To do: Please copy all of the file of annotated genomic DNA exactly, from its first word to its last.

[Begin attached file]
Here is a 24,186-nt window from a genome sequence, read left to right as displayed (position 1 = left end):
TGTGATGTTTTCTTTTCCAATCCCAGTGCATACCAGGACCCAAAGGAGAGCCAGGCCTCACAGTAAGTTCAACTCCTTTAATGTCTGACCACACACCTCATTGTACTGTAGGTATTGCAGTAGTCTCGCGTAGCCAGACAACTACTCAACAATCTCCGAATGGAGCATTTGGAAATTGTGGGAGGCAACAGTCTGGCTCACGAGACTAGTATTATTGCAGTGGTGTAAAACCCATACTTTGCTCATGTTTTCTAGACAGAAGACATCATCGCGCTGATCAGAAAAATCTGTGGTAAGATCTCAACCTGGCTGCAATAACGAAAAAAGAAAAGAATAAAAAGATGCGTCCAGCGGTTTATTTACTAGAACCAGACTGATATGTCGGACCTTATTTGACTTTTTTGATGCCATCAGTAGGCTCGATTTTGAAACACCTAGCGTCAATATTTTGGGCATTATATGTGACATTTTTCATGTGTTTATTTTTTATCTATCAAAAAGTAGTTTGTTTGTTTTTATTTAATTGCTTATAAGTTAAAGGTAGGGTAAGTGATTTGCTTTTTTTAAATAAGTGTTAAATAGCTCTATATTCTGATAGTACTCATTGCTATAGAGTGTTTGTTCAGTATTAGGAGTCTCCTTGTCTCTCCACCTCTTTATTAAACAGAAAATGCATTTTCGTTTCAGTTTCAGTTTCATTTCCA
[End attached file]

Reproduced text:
Here is a 24,186-nt window from a genome sequence, read left to right as displayed (position 1 = left end):
TGTGATGTTTTCTTTTCCAATCCCAGTGCATACCAGGACCCAAAGGAGAGCCAGGCCTCACAGTAAGTTCAACTCCTTTAATGTCTGACCACACACCTCATTGTACTGTAGGTATTGCAGTAGTCTCGCGTAGCCAGACAACTACTCAACAATCTCCGAATGGAGCATTTGGAAATTGTGGGAGGCAACAGTCTGGCTCACGAGACTAGTATTATTGCAGTGGTGTAAAACCCATACTTTGCTCATGTTTTCTAGACAGAAGACATCATCGCGCTGATCAGAAAAATCTGTGGTAAGATCTCAACCTGGCTGCAATAACGAAAAAAGAAAAGAATAAAAAGATGCGTCCAGCGGTTTATTTACTAGAACCAGACTGATATGTCGGACCTTATTTGACTTTTTTGATGCCATCAGTAGGCTCGATTTTGAAACACCTAGCGTCAATATTTTGGGCATTATATGTGACATTTTTCATGTGTTTATTTTTTATCTATCAAAAAGTAGTTTGTTTGTTTTTATTTAATTGCTTATAAGTTAAAGGTAGGGTAAGTGATTTGCTTTTTTTAAATAAGTGTTAAATAGCTCTATATTCTGATAGTACTCATTGCTATAGAGTGTTTGTTCAGTATTAGGAGTCTCCTTGTCTCTCCACCTCTTTATTAAACAGAAAATGCATTTTCGTTTCAGTTTCAGTTTCATTTCCA